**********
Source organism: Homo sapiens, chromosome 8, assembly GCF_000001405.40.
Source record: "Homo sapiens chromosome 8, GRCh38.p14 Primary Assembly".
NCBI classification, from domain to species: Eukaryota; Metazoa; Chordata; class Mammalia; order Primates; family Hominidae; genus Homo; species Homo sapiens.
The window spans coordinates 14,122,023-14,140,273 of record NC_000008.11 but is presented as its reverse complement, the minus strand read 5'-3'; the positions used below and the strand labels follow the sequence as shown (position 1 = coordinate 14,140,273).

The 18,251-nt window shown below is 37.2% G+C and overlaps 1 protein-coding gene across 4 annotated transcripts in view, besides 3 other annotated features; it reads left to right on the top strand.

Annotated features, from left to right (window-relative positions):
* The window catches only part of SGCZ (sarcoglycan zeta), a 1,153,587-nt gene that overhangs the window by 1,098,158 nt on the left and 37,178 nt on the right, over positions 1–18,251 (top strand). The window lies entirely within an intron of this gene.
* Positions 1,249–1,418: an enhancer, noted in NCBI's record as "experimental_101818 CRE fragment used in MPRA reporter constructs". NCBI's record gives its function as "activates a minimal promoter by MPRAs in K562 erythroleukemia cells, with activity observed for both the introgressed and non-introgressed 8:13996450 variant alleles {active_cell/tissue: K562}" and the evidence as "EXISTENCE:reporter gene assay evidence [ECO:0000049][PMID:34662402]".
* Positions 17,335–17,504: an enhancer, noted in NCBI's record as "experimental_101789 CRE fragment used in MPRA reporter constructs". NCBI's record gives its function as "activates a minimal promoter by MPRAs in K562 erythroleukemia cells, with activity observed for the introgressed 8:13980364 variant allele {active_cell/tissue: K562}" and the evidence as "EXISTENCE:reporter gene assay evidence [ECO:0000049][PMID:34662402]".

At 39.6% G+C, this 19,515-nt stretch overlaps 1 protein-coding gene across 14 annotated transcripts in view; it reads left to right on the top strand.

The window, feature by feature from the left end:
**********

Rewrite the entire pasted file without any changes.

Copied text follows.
Source organism: Homo sapiens, chromosome 8, assembly GCF_000001405.40.
Source record: "Homo sapiens chromosome 8, GRCh38.p14 Primary Assembly".
NCBI classification, from domain to species: Eukaryota; Metazoa; Chordata; class Mammalia; order Primates; family Hominidae; genus Homo; species Homo sapiens.
The window spans coordinates 14,122,023-14,140,273 of record NC_000008.11 but is presented as its reverse complement, the minus strand read 5'-3'; the positions used below and the strand labels follow the sequence as shown (position 1 = coordinate 14,140,273).

The 18,251-nt window shown below is 37.2% G+C and overlaps 1 protein-coding gene across 4 annotated transcripts in view, besides 3 other annotated features; it reads left to right on the top strand.

Annotated features, from left to right (window-relative positions):
* The window catches only part of SGCZ (sarcoglycan zeta), a 1,153,587-nt gene that overhangs the window by 1,098,158 nt on the left and 37,178 nt on the right, over positions 1–18,251 (top strand). The window lies entirely within an intron of this gene.
* Positions 1,249–1,418: an enhancer, noted in NCBI's record as "experimental_101818 CRE fragment used in MPRA reporter constructs". NCBI's record gives its function as "activates a minimal promoter by MPRAs in K562 erythroleukemia cells, with activity observed for both the introgressed and non-introgressed 8:13996450 variant alleles {active_cell/tissue: K562}" and the evidence as "EXISTENCE:reporter gene assay evidence [ECO:0000049][PMID:34662402]".
* Positions 17,335–17,504: an enhancer, noted in NCBI's record as "experimental_101789 CRE fragment used in MPRA reporter constructs". NCBI's record gives its function as "activates a minimal promoter by MPRAs in K562 erythroleukemia cells, with activity observed for the introgressed 8:13980364 variant allele {active_cell/tissue: K562}" and the evidence as "EXISTENCE:reporter gene assay evidence [ECO:0000049][PMID:34662402]".

At 39.6% G+C, this 19,515-nt stretch overlaps 1 protein-coding gene across 14 annotated transcripts in view; it reads left to right on the top strand.

The window, feature by feature from the left end: